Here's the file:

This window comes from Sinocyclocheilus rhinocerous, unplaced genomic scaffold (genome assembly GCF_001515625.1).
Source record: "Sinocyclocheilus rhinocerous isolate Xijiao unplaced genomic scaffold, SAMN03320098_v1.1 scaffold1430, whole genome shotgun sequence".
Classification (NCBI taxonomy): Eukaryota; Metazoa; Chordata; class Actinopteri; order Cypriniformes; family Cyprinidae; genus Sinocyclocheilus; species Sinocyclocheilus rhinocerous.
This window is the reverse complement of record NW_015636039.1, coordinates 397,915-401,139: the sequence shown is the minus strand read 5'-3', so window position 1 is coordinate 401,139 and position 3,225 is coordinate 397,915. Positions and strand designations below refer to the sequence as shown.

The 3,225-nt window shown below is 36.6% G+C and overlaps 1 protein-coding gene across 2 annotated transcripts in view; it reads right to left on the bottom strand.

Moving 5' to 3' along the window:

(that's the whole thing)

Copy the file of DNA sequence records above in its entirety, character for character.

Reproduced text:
This window comes from Sinocyclocheilus rhinocerous, unplaced genomic scaffold (genome assembly GCF_001515625.1).
Source record: "Sinocyclocheilus rhinocerous isolate Xijiao unplaced genomic scaffold, SAMN03320098_v1.1 scaffold1430, whole genome shotgun sequence".
Classification (NCBI taxonomy): Eukaryota; Metazoa; Chordata; class Actinopteri; order Cypriniformes; family Cyprinidae; genus Sinocyclocheilus; species Sinocyclocheilus rhinocerous.
This window is the reverse complement of record NW_015636039.1, coordinates 397,915-401,139: the sequence shown is the minus strand read 5'-3', so window position 1 is coordinate 401,139 and position 3,225 is coordinate 397,915. Positions and strand designations below refer to the sequence as shown.

The 3,225-nt window shown below is 36.6% G+C and overlaps 1 protein-coding gene across 2 annotated transcripts in view; it reads right to left on the bottom strand.

Moving 5' to 3' along the window: